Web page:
• Test Scalability and stability. Manual tests aren’t executed with repetition in mind. As test suites grow, regression testing will become more critical and more tests will need to be repeated to ensure continued functionality of the product. As teams scale, they will need the ability to do this quicker and tests need to be built for doing so.
  • The complexity, time, and resources. Any new process come with a learning curve. For teams just starting out with automation, this can mean current testers need training or hiring personnel with new skill sets. Both take time and require money.
  • Automation of processes, not just tests. A top mistake teams make in moving to automation is focusing on just tests. Other tasks, including reporting, cleaning test data, setting up and tearing down environments all also need to be automated. If not, these will each become their own bottleneck to the new testing process and render the entire plan useless.
  • Corporate view and mindset. Not everyone agrees that the benefits of automated testing will outweigh the costs and time associated with transitioning. Getting everyone on the same page, from management down to the practitioners, is essential. This can mean proving the short and long-term return on investment (ROI) the organization would realize as a result to upper management. For implementation, the planning phase for testing needs to happen sooner. Everyone needs to be convinced and onboard with the new processes.
  • Finding the right tool. Ultimately, the tool set teams choose should address many of the previous roadblocks mentioned, from enabling regression testing to offering the right environments the team needs for full coverage. Automation tools today should be easy-to-use and offer a myriad of methods for testers to leverage to create scripts and automate other tasks. This can shrink the learning curve for many teams.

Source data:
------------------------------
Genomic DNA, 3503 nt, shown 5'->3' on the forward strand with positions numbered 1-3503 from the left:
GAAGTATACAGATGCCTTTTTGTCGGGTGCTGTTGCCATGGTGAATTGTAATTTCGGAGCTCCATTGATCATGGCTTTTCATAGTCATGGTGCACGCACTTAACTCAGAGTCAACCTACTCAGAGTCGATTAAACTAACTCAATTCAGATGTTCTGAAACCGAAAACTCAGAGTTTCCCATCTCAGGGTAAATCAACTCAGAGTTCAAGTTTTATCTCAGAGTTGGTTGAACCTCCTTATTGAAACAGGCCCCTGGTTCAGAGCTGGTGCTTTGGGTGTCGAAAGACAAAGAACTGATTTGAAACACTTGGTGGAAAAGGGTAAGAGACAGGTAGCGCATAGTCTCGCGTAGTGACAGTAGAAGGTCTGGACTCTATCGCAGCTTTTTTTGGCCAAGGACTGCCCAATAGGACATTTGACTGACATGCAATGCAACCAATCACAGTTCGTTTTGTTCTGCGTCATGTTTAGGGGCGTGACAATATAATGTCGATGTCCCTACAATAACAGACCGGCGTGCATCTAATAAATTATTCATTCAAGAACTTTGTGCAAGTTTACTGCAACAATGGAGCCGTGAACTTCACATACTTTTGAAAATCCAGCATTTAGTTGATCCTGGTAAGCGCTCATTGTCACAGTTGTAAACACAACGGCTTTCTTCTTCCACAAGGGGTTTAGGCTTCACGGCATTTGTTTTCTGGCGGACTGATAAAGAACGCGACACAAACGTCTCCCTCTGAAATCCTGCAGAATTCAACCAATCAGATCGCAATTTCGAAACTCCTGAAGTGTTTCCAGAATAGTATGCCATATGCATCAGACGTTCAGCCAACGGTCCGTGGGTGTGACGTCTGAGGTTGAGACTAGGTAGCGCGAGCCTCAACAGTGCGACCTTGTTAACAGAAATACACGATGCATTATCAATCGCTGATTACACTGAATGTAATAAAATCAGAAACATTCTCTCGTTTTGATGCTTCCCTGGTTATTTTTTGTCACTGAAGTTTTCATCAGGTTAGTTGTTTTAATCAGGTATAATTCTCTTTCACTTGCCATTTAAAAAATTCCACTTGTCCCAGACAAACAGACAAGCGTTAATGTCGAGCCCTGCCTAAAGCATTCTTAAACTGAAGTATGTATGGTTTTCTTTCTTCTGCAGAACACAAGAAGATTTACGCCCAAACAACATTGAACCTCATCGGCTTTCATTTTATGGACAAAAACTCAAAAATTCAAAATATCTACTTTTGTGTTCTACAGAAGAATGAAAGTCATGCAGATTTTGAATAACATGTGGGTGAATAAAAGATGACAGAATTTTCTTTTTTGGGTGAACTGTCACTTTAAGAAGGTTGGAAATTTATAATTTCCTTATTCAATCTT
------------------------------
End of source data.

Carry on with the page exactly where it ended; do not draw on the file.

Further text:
Getting Started with Automation

Manual testing will never disappear entirely, but as teams grow and scale, it’s essential to make testing cycles as efficient as possible. Today, efficiency is synonymous with automation. Automated testing is the first step in the gateway to more flexible development methods and faster times to delivery. It can also mean improved quality for consumers and at the end of the day, satisfied organizations.

With the expansive universe of technological devices available, it’s becoming only more critical that teams get more testing done in less time. By automating vital components of testing phases, from the tests themselves to reporting, testers will have more time to focus on serious issues and put their creative thinking to work on strategy and planning.

Getting there is tough, but with the right resources, it can be done. Check out our Automated Testing Starter Kit for videos, white papers, and other tools to help you get going. You’ll discover things such as:

  • Steps for building an automation roadmap and what to automate first
  • 6 Ways to prove the ROI of Automated Testing
  • Critical elements for building a successful automated testing framework
  • How to choose the automated testing tool that best fits your needs

 Check out the Automated Testing Starter Kit